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How to Analyze Ranges with RSI

How to Analyze Ranges with RSI

2017-02-10 18:00:00
Walker England, Trading Instructor,
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In between times of market volatility, traders may find extended periods where markets are trading sideways. These periods are defined as a ranging market, and develop graphically when prices trade between established levels of support and resistance. Below we can see an example of anongoing range for US Crude Oil. Our pertinent price points include resistance at current highs near $54.50 and support at a price level near $51.50. With these areas defined we can then proceed with a trading plan to trade these pricing levels. For this we will once again turn to the RSI oscillator.

How to Analyze Ranges with RSI

(Created with IG Charts)

Yesterday we discussed using RSI in trending conditions. But the truth is, that RSI can be used just as well in a range. In a ranging market we want to time our entries when support / resistance points line up with RSI and overbought / oversold conditions. Timing is key, and we can see on the graph below that the previous trading signal allowed us to sell resistance as RSI moved from overbought levels. As price declines traders can look for a fresh signal to buy the US Crude Oil at support if RSI becomes oversold.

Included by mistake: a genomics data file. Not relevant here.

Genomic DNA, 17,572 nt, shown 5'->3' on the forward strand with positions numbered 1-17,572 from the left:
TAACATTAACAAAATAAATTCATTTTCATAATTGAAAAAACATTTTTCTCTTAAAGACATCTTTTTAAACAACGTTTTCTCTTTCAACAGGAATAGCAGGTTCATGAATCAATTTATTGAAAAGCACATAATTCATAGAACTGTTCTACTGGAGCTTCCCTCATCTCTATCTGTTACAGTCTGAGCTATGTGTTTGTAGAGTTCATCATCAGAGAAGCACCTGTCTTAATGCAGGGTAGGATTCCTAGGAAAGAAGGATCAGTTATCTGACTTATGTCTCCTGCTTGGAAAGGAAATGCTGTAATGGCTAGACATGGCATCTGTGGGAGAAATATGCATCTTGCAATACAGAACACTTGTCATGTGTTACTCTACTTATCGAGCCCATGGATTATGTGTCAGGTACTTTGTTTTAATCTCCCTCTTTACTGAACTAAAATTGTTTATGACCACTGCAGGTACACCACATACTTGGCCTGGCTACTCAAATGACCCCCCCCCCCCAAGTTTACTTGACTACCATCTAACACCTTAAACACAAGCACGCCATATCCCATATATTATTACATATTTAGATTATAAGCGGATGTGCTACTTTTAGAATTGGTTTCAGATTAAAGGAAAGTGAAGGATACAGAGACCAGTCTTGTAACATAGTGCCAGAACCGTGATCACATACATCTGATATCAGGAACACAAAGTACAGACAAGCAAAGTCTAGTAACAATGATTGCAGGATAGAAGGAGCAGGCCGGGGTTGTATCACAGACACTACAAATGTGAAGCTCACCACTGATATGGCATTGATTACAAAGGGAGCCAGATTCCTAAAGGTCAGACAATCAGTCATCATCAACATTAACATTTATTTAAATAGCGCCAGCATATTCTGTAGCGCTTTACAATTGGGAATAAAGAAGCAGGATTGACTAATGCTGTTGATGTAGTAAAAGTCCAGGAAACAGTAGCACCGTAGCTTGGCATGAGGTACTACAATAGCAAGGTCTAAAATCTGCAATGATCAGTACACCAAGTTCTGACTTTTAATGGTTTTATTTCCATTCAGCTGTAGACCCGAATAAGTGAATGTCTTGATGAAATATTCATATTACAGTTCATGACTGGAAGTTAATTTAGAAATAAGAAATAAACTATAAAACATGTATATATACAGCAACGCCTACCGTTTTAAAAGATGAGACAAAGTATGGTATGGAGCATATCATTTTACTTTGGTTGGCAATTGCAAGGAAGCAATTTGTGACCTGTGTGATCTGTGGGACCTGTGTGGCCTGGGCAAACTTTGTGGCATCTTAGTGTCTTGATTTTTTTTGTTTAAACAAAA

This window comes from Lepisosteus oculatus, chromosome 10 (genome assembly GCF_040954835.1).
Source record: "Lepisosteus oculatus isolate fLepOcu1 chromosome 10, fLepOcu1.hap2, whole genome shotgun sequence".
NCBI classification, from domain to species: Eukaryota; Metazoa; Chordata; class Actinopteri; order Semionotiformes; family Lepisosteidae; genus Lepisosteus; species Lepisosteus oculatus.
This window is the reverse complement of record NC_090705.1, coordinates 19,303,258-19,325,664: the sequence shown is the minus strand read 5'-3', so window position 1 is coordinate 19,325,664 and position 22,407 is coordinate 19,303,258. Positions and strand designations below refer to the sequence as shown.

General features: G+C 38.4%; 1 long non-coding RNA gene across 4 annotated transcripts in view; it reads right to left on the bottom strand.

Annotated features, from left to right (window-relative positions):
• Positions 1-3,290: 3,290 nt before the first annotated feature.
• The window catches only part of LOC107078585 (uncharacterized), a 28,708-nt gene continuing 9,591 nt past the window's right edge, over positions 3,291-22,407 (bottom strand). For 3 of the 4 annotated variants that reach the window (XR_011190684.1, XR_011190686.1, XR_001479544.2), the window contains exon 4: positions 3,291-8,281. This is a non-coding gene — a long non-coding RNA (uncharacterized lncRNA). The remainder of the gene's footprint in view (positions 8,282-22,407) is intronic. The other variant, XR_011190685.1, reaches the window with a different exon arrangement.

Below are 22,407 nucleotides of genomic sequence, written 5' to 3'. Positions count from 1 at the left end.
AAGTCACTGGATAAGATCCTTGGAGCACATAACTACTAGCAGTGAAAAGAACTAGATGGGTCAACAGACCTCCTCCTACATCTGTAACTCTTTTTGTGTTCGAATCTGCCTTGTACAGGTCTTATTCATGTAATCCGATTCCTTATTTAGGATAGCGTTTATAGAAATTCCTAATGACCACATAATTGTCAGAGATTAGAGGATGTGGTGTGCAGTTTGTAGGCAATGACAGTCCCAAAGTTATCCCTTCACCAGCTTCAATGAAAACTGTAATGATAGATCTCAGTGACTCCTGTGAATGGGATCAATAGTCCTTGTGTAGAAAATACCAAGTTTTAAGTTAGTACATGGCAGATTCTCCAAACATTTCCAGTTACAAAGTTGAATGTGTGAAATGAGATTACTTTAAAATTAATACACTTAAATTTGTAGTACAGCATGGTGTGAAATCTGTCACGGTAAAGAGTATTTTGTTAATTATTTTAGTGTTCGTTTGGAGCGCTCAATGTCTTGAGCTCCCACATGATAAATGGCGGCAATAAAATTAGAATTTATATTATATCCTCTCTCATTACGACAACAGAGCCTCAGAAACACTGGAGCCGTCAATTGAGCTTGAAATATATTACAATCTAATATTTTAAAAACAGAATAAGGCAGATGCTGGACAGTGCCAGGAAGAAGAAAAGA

The great thing about ranging markets is that you do not have to have a specific market or trend bias. Traders have the ability to trade the range until price breaks out from support and resistance levels. Due to the possibility of a breakout, range traders can use half the distance of the current range to ass potential stop levels. In this example traders may elect to keep a minimum stop of $1.50 from their point of entry.

How to Analyze Ranges with RSI

(Created with IG Charts)

By using a stop that equals half the distance of the range, traders may then extrapolate a 1:2 or better Risk/Reward ratio for their trade. This step is important, because in the event of a market breakout traders should elect to close out any existing range based positioning.

Next: Trading Tokyo Ranges with Price Action (32 of 50)

Previous: Trading Commodity Correlations

--- Written by Walker, Analyst for DailyFX.com

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